Princeton exhibit features Jersey Shore paintings from 1871-1940

This is part of a series from Ilene Dube of The Artful Blogger.

I must go down to the seas again, to the lonely sea and the sky, and all I ask is a newly completed boardwalk and a sand dune near where I might lie.

The wrath of Hurricane Sandy made even the least likely beachgoers among us aware of the precious resource our Jersey Shore is. And at least some beach towns are expecting 2013 to be a banner year.

But before packing the beach umbrella, sunblock and UVP hat, you might want to check out Coastal Impressions: Painters of the Jersey Shore, 1871-1940 at Morven Museum & Garden in Princeton. Looking at painterly strokes of fishermen in their boats enduring stormy seas, lobstermen hauling in traps, clammers digging in to the rippled waters, and billowing sails making their way through churning surf is one way to experience the beach without mosquitoes, sticky sand and ointment slathered on your skin. There are nearly 70 paintings, as well as photos, news clippings, and ephemera describing the era and the region.

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The Jersey Shore was home to artist colonies whose output rivaled that of the better-known colonies of Old Lyme and Cos Cob, Connecticut, and Bucks County, Pennsylvania, according to Jersey Shore Impressionism scholar Roy Pedersen, from whose collection the exhibition is largely drawn. (There are also loans from the Hunter Museum of Art, the Phoenix Museum of Art, and Saint-Gaudins National Historic Site, as well as private collections.),Between 1880 and 1940, these artists lived in shore communities and produced works that contribute to the cultural heritage of New Jersey.

According to Pedersen, the greatest painting in 19th and 20th century America took place not in cities, but in rural areas. “When the National Academy of Design rediscovered the Cos Cob School in Connecticut, one of the most celebrated was of a water scene. But it was actually painted in New Jersey.”

Pedersen knew the painting’s true origin because he grew up on the Jersey Shore. Theodore Robinson’s “Boats at a Landing,” painted in 1894, is in Brick where Pedersen goes to this day to walk his German Shepherd.

Artists flocked to the Manasquan River area In the late 19th century. Walt Whitman, who had struck up a friendship with Point Pleasant artist Carolyn Cook Sanborn and her husband, Nestor, visited the shore and wrote his poem “Patrolling Barnegat.”

“Whitman said what gives New Jersey its identity is the Shore,” noted Pedersen.

Winslow Homer painted what may have been the first American Impressionist painting, “Long Branch.” Robert Louis Stevenson spent a month with his artist friends on the Manasquan in 1888, before setting off for the South Seas. Referring to how Stevenson spent that summer, a writer first described it as an art colony.

“The quality of light where the beach and the shore meet has been a natural subject for painters,” said Pedersen, author of The Fascination of Sun and Shore: Painters of the Jersey Shore (Down the Shore Publishing, 2013). “In the 1880s and 1890s, Impressionists like Gaugin and Van Gogh weren’t in Paris, they were in Brittany and Normandy and other seaside rural communities. That is the context that New Jersey can be seen in — what Brittany and Normandy are to Paris, New Jersey is to New York and Philadelphia, a great place to take advantage of the quality of light.”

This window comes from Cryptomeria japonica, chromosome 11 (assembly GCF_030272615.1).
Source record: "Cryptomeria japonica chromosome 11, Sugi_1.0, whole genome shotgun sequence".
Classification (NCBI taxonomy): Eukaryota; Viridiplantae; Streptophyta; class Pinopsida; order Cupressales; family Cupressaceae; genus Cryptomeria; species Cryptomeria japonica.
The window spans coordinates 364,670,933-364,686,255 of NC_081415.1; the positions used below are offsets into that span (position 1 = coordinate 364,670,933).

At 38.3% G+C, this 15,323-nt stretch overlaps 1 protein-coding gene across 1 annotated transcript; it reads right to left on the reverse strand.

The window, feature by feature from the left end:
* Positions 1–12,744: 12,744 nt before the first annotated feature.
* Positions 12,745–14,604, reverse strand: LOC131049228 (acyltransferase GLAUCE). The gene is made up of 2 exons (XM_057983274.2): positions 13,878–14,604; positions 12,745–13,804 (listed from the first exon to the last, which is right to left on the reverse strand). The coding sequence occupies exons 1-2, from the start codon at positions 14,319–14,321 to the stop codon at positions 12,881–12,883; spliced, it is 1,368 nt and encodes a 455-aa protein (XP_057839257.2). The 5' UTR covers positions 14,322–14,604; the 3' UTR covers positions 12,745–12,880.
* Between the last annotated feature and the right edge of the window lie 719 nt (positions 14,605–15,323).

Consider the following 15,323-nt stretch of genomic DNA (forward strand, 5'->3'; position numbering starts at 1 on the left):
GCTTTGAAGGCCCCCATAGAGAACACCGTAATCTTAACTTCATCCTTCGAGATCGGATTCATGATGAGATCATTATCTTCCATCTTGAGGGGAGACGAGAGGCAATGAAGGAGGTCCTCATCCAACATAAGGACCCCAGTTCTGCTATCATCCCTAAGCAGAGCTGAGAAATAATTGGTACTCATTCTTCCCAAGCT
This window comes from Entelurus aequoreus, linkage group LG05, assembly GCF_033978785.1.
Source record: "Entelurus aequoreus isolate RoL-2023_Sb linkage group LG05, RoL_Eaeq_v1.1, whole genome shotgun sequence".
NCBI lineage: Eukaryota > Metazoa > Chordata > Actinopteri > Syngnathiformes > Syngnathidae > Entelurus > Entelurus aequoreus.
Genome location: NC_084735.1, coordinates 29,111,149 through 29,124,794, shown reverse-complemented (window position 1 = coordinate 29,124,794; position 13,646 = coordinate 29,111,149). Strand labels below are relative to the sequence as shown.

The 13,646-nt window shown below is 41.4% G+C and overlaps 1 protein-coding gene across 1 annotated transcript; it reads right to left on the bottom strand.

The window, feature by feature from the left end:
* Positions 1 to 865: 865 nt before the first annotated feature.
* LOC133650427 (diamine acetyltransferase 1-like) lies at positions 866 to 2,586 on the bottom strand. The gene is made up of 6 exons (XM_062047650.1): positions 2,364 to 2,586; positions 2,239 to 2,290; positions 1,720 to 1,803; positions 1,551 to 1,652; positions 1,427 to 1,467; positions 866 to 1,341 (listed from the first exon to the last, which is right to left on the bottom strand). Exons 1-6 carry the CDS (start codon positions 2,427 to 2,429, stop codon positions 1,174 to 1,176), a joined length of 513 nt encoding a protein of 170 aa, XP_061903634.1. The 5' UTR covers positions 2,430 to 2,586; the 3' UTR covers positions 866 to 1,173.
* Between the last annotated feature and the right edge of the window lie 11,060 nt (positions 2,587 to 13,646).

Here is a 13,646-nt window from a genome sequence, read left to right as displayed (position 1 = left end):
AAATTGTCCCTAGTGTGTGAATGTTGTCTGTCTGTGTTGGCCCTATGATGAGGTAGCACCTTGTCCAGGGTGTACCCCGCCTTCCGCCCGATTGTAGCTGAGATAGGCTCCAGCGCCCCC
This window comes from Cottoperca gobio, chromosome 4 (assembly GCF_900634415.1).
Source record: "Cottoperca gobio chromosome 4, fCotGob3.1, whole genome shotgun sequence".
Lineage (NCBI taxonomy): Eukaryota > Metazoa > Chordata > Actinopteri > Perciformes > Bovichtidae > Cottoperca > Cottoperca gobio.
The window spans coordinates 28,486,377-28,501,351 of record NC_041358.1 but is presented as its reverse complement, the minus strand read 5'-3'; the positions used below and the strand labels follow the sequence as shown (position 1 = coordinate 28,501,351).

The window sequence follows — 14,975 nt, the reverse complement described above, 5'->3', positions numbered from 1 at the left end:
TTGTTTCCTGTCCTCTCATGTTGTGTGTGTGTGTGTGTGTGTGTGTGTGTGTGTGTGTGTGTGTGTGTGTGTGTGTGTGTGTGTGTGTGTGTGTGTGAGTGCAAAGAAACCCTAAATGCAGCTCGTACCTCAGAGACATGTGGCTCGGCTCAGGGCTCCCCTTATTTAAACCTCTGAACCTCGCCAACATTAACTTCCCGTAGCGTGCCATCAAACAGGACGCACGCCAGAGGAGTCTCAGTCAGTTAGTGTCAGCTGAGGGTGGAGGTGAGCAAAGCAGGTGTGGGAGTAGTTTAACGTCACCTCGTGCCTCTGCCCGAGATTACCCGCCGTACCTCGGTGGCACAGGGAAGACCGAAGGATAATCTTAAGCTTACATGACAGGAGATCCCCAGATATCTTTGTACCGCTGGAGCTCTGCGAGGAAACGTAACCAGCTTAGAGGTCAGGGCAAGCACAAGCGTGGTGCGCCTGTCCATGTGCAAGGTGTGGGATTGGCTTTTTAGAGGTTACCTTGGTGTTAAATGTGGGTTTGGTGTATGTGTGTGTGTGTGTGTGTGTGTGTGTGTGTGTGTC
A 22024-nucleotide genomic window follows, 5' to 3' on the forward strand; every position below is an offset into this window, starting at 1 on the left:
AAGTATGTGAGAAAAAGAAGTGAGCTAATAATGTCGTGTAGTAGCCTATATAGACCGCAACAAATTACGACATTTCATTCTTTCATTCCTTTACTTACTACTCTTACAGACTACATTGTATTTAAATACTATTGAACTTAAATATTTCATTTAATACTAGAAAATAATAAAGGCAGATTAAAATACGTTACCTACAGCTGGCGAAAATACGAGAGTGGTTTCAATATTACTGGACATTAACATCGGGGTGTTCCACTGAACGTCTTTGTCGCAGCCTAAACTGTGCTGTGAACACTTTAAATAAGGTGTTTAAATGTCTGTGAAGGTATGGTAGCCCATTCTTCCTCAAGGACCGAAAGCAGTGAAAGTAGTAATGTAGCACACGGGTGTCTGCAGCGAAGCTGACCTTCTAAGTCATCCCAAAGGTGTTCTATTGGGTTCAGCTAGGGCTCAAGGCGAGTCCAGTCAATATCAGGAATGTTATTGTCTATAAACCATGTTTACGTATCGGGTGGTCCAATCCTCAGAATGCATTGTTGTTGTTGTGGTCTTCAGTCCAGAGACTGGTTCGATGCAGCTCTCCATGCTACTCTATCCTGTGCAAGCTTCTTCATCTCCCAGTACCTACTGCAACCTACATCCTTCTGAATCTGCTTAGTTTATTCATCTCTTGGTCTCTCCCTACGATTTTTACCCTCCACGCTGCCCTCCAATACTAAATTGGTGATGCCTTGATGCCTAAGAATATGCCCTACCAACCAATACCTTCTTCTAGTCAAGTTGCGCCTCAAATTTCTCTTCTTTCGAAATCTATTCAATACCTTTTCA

These painters settling at the Jersey Shore had the best training from the best teachers in Europe and America. “They were sophisticated artists who believed impressionist art could be made and would flourish,” said Pedersen. “They were Bohemian, not the carriage set of Long Branch and Spring Lake. They sought a simpler, rural life among fishermen and sophisticated artists with whom they could have friendships.”

Hugh Campbell (1905-1997), for example, was a self-taught artist who lived in an unheated shack used for housing canoes on Rancocas Creek. “He practiced yoga and Buddhism and lived an ascetic life and produced a wonderful body of painting,” said Pedersen. “He was a great eccentric who never strived for wealth, fame or traditional success. He published a book of poetry, ‘Knock Vigorously to Be Heard: Reflections of a Yoga-Trained Artist’ in 1966.'”

Pedersen is credited with discovering the New Hope Modernists who had long been overshadowed by the Bucks County Impressionists. That culminated in a 1994 exhibition at the Michener Art Museum in Doylestown, Pa. “But no one was interested in Jersey artists.

“People think of impressionist art being made long ago, far away – the conventional wisdom is that regional art is second rate,” Pedersen continued. “But nothing is more transformational on the citizens of a region as its art. It changes the way you see and think because it is the landscape you know and you feel a connection to the artist and subject – that’s as powerful an experience as you can get looking at art. No one went to the Jersey Shore to be forgotten – the artists felt the subject matter and qualities made it worthwhile to paint.”

Coastal Impressions: Painters of the Jersey Shore, 1871-1940 is on view at Morven Museum & Garden, 55 Stockton St., Princeton, through September 8, 2013. 


The Artful Blogger is written by Ilene Dube and offers a look inside the art world of the greater Princeton area. Ilene Dube is an award-winning arts writer and editor, as well as an artist, curator and activist for the arts.


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